- It is important that you select component values that are able to handle the input voltage and current you expect to flow through the circuit. So be sure to choose component values that are rated for your application

That is it, now all you need to do is get the filter components as close to the calculated values as you can.

The odds are slim you will be able to find the exact values for your resistor and capacitor values but if you get close enough than you should be good to go.

If you are worried the real values are too far away just plug in the values you can get into the filter calculator and see if the cutoff frequency of a high pass filter with the real component values will give the output voltage while attenuating the low frequency signals to an acceptable level for your application.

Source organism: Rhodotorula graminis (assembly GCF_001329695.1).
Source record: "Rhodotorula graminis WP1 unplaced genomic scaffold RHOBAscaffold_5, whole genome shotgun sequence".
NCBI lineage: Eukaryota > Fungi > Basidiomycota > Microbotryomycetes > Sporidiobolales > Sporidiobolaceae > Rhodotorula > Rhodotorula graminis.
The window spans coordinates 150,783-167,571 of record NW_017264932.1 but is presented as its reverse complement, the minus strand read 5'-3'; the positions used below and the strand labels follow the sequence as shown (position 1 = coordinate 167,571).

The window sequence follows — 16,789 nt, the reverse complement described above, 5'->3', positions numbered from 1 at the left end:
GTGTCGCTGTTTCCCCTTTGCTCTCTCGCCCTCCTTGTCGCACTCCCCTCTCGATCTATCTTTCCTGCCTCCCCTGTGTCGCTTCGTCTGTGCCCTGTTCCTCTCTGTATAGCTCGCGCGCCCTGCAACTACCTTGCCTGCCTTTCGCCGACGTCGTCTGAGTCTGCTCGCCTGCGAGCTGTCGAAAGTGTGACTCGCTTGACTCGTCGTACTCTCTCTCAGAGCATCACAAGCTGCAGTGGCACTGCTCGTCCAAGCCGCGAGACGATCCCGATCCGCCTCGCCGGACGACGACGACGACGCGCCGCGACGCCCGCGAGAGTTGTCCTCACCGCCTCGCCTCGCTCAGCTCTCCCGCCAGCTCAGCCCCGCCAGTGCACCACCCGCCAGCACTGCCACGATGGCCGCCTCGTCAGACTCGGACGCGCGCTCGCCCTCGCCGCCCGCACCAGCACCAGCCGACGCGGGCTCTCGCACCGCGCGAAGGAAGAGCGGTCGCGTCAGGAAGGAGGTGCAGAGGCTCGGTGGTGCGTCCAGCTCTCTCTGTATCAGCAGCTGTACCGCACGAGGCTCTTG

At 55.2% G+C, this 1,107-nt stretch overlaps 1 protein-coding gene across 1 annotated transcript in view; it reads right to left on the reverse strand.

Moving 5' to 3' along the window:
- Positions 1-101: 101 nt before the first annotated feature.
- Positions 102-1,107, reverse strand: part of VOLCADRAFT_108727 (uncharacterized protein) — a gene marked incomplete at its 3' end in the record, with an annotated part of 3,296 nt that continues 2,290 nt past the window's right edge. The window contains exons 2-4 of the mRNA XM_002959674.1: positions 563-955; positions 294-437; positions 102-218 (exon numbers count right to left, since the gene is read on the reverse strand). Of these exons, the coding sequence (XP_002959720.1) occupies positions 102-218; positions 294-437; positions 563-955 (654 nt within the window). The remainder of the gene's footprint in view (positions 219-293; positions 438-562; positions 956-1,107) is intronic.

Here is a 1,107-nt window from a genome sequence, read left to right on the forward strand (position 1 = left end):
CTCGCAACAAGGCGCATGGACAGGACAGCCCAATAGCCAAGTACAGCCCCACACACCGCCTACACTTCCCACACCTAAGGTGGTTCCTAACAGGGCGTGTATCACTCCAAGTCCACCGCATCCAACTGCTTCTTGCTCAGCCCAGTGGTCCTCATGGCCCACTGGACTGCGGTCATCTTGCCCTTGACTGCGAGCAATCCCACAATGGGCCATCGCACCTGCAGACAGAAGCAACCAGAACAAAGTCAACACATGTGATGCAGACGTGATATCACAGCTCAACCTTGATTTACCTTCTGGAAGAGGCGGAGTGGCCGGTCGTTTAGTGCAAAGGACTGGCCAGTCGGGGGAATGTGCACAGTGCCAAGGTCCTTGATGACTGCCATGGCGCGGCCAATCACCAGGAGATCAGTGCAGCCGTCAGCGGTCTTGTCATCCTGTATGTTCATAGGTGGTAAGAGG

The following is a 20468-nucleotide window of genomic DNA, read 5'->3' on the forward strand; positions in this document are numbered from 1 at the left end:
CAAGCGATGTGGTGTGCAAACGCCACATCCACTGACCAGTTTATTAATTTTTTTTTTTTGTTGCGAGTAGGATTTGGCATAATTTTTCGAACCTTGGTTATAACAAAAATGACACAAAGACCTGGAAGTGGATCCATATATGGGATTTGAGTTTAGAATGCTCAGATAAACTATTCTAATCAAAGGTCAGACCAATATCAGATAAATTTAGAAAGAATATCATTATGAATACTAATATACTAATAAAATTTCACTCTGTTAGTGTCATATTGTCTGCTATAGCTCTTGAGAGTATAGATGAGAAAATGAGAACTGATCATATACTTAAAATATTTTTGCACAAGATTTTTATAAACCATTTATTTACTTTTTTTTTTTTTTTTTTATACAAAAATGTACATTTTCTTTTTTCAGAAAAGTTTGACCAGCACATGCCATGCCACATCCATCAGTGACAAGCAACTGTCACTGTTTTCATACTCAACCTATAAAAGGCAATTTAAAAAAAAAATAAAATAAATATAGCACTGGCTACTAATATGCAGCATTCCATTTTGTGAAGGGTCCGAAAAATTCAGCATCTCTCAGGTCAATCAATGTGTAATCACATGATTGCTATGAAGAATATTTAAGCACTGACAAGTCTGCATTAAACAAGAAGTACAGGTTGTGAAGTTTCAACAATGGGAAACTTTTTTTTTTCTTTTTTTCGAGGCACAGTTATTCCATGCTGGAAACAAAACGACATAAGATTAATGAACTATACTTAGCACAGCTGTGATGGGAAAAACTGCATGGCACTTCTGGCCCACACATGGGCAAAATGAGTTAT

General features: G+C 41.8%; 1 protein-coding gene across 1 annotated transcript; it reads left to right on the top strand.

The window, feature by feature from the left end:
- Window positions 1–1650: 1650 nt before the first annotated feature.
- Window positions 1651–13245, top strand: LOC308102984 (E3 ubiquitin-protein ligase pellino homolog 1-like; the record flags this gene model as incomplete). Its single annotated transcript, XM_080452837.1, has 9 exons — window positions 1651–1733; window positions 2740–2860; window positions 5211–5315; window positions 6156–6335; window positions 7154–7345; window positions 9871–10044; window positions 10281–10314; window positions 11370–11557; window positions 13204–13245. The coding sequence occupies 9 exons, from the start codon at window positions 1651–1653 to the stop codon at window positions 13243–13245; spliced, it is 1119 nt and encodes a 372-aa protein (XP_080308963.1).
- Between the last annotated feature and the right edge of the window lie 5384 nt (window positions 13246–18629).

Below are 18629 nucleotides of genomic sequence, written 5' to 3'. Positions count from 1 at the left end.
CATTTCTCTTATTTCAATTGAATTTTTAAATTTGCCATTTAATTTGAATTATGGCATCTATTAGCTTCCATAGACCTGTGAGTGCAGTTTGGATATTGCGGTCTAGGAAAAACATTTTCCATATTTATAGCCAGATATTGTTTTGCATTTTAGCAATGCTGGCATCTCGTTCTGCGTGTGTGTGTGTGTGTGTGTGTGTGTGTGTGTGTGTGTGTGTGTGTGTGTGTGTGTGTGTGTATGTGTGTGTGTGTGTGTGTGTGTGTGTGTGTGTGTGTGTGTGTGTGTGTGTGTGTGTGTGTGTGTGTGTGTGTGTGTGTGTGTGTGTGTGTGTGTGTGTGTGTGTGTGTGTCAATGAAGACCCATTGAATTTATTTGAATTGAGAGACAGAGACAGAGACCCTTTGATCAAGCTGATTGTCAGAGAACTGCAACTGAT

One word of caution when designing rc filters, try to avoid using an electrolytic capacitor as it is polarised and will have problems with the AC signal being fed into the circuit. Stick with standard ceramic capacitors unless your design requires something else.

That is it, just using simple series capacitors and resistors produces a high-pass or low-pass filter depending on their orientation.

Additionally, if you want a slightly different design check out lc filters. The are just like rc fliters but use an inductor and capacitor instead

The simplest HPF circuit is the RC high pass filter. This HPF is just a capacitor in series with a resistor where the output is taken in between the two components.